Legislative Assembly for the ACT: 2018 Week 5 Hansard (10 May) . . Page.. 1621 ..
I am pleased to see the community's views have been incorporated into the proposal put forward in the development application. The DA notification period provides a further opportunity for the community to have their say on the project before the independent planning and land authority make a decision. The development application is notified on the planning directorate website. Submissions can be made via a link in the notification. The notification period closes on 18 May 2018. If anyone would like to comment on the development application, they need to submit by then.
Australian frontier wars
MS LE COUTEUR (Murrumbidgee) (5.25): Madam Speaker, 25 April was Anzac Day. On 28 May we will celebrate Reconciliation Day. I want to speak about both of these occasions today in the sitting week between them. Members may not have thought there was any link between them, but both of them involve wars, and, unfortunately, they are not equally nationally commemorated or even discussed. Anzac Day focuses on Australia's and New Zealand's involvements in all wars, conflicts and peacekeeping missions, but it does not include the wars that occurred on Australian soils.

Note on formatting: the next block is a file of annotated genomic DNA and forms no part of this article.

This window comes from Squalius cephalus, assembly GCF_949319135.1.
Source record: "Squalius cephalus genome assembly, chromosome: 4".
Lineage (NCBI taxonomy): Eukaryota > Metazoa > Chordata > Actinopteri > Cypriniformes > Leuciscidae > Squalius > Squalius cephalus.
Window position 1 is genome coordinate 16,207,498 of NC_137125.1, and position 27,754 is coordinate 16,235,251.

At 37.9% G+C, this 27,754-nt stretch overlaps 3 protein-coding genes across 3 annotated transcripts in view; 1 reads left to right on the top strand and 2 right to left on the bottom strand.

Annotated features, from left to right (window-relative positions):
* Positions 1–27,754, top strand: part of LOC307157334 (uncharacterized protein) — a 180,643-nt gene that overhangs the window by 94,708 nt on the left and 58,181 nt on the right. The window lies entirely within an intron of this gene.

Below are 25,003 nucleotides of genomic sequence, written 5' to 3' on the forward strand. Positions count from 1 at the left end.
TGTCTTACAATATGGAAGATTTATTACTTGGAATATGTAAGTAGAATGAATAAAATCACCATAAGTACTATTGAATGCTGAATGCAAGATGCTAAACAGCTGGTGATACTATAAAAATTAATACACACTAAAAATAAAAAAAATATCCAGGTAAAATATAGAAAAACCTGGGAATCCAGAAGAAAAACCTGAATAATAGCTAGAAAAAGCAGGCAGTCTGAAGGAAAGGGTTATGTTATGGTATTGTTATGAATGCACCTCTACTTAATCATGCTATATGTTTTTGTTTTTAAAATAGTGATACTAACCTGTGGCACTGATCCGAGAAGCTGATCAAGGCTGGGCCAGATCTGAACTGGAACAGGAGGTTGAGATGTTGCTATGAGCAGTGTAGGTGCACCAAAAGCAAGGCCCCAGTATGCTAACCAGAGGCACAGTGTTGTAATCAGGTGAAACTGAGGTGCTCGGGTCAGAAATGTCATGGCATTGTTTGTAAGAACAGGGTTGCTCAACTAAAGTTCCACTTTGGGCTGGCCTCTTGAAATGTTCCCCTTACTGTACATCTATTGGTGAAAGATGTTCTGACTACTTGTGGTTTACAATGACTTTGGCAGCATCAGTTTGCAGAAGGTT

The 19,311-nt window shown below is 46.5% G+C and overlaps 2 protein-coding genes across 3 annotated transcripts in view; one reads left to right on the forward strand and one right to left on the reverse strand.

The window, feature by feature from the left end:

The Australian frontier wars were fought between Indigenous Australians and white settlers during the British colonisation of Australia. The first fighting took place shortly after the landing of the First Fleet in January 1788, and the last clashes occurred as recently as the first half of the last century.
Looking at the history of war between black and white is part of the ongoing work of reconciliation. This year the Aboriginal tent embassy organised a fortnight of storytelling about the wars before Anzac Day. On Anzac Day they walked after the other marchers. I visited the tent embassy just before Anzac Day and met Hazel Davies, among others. She is a florist who has made many official commemorative wreaths. Now she is making desert peas to commemorate all the Indigenous people killed in war and other violence. One of her desert peas is what I am wearing right now.
She sees the desert peas as commemorating Indigenous Australians while poppies commemorate other Australians. Both groups have been killed in war and other violence. Both and all are important. Hazel has written a poem, The Poppies and the Peas, which I will now read:
In Flanders fields the poppies blow
Their silky memories share and soak our nation's grieving walls
Red song lines resurrect the lost to love
And love is given up to hope
We clutch the poppy to our breast
And to the creviced walls we press in ... and press on.
Talisman of a transplanted nation
Whose portal steps are found in blood
We cover, cover with the red
The bloody truth of our dead.